More NFT rubbernecking:

“On February 9, 2021, an unidentified scammer used a phishing attack to steal dozens of NFTs from individual wallets. [..] In total, the scammer netted over 1100 Eth (~$3 million) from the attack. The phishing attack used a legitimate Opensea buy order.” So why call it “stealing” or “scamming”? It’s a valid blockchain transaction! Everything is fine.

[NFT sales data] do not show the democratization of wealth thanks to a technological revolution. They show an acutely minuscule number of artists making a vast amount of wealth off a small number of sales while the majority of artists are being sold a dream of immense profit that is horrifically exaggerated. Hiding this information is manipulative, predatory, and harmful, and these NFT sites have a responsibility to surface all this information transparently. Not a single one has.”

“If you have access to a free trial of some chart-making software, you can even begin to make a corkboard map of this emerging web of ownership, business relationships, and incredibly bad art.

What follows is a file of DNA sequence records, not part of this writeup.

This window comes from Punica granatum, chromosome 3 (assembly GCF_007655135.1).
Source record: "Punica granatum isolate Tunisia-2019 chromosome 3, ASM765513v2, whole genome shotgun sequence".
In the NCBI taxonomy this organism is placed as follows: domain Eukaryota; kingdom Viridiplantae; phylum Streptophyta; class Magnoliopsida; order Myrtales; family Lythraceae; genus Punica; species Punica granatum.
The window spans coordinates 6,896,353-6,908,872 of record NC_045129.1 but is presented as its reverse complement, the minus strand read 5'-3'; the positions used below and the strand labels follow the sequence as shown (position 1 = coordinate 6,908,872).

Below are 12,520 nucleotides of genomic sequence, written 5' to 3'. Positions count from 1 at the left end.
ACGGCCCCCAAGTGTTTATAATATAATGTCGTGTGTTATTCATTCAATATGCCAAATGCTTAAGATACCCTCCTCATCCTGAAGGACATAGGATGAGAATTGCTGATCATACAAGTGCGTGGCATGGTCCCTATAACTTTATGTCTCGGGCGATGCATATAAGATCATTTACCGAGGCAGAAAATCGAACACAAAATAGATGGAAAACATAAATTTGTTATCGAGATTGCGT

Other blockchain-based definitely-legitimate-and-not-a-scam rubbernecking:

Often used as a way to distribute free NFTs for giveaways and other promotional campaigns, there is nothing stopping someone from airdropping NFTs with abusive content—doxing, revenge porn, child sexual abuse imagery, threats, etc.—into someone’s wallet. […] And even if someone hides or burns an NFT of this sort, the transaction and its contents remain immutably on the blockchain for anyone to see.” A quick overview of blockchain-based abuses we should be worried about.

The Football Supporters’ Association (FSA) has called for regulations of cryptocurrency-related platforms after one of sport’s biggest cryptocurrency-brands has gone into liquidation. The Times has reported that fan engagement platform, IQONIQ, has collapsed in Monaco, which has potentially left thousands of supporters in possession of Fan Tokens ‘worth almost nothing’.” Ah, the wonderful applications of crypto in sports.

Two lists: falsehoods [about crypto and blockchain] that nobody who is interested in the world as it really is should ever repeat, at least not without heavy qualification; the second a list of truths and rules of thumb about cryptocurrency and blockchain that have been demonstrated repeatedly (often for many years) but escape notice far too often.”

Evangelists reinventing stuff that already exists:

Why not compare Bitcoin to other networks? “Bitcoin is the Apple eWorld of money!” The original electronic walled garden, that turned out to be too expensive and not very interesting. Or compare it to other technologies — “Bitcoin is the Ford Pinto gas tank of money!” Which it frequently demonstrates.”